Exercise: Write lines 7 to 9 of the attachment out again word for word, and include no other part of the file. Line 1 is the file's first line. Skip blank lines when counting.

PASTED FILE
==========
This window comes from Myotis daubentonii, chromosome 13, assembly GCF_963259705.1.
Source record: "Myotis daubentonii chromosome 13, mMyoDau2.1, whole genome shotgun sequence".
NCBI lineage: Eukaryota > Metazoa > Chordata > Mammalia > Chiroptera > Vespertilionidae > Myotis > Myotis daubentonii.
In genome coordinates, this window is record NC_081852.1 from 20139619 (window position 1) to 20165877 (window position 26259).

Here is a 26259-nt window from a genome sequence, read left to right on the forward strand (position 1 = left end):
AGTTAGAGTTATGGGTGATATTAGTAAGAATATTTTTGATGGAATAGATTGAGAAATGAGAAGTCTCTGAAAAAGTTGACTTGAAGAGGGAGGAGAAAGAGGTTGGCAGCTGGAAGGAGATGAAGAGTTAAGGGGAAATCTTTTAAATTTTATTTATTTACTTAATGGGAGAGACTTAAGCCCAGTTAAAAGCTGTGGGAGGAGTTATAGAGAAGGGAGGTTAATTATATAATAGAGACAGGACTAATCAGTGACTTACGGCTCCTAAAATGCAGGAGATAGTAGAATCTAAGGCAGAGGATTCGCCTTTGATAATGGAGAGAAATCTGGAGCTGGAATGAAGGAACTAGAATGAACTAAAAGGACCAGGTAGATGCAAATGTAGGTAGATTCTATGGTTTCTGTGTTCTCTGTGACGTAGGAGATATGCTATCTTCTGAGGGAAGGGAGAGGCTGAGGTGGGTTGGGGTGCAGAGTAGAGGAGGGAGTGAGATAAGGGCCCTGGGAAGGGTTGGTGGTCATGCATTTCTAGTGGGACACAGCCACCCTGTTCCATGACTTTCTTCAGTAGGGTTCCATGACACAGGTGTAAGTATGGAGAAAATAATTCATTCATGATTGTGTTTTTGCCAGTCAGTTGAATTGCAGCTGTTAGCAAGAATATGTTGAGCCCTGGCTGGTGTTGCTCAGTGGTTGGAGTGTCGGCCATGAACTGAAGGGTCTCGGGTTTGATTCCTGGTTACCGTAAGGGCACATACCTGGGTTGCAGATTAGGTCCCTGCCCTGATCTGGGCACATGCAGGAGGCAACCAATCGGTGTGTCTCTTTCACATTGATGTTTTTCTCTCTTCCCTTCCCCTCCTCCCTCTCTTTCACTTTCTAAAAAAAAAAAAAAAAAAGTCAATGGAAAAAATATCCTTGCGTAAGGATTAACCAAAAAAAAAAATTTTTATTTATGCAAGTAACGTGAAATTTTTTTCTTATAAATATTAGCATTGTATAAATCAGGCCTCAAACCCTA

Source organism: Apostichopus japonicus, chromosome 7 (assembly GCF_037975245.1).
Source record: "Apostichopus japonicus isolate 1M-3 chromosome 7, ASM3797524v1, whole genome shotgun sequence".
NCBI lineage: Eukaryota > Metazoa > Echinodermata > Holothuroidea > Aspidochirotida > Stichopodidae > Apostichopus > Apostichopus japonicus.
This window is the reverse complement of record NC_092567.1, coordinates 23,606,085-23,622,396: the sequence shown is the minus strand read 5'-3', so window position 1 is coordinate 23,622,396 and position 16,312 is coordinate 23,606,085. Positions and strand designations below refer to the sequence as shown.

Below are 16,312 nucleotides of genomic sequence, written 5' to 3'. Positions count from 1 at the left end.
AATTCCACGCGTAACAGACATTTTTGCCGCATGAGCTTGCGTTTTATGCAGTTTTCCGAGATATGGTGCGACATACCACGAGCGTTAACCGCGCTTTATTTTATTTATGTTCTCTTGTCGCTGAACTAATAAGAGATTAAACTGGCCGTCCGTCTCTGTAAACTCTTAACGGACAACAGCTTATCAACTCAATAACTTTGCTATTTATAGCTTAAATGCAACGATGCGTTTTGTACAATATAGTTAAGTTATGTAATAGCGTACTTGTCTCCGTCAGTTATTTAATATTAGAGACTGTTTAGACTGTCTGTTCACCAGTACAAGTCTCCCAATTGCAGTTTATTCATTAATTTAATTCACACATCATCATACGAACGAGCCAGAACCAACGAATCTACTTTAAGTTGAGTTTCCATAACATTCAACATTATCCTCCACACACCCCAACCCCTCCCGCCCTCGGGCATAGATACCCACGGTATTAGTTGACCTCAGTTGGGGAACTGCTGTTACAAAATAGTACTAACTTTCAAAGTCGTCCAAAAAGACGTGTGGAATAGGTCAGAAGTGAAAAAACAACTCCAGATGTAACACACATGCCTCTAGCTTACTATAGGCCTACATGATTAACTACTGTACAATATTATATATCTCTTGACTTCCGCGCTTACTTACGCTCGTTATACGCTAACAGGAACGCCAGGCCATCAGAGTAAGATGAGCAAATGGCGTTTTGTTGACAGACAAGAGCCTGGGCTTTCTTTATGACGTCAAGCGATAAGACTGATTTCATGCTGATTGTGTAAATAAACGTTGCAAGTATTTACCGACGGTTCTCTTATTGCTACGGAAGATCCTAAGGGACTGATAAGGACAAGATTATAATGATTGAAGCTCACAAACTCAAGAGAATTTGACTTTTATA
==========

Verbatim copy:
Source organism: Apostichopus japonicus, chromosome 7 (assembly GCF_037975245.1).
Source record: "Apostichopus japonicus isolate 1M-3 chromosome 7, ASM3797524v1, whole genome shotgun sequence".
NCBI lineage: Eukaryota > Metazoa > Echinodermata > Holothuroidea > Aspidochirotida > Stichopodidae > Apostichopus > Apostichopus japonicus.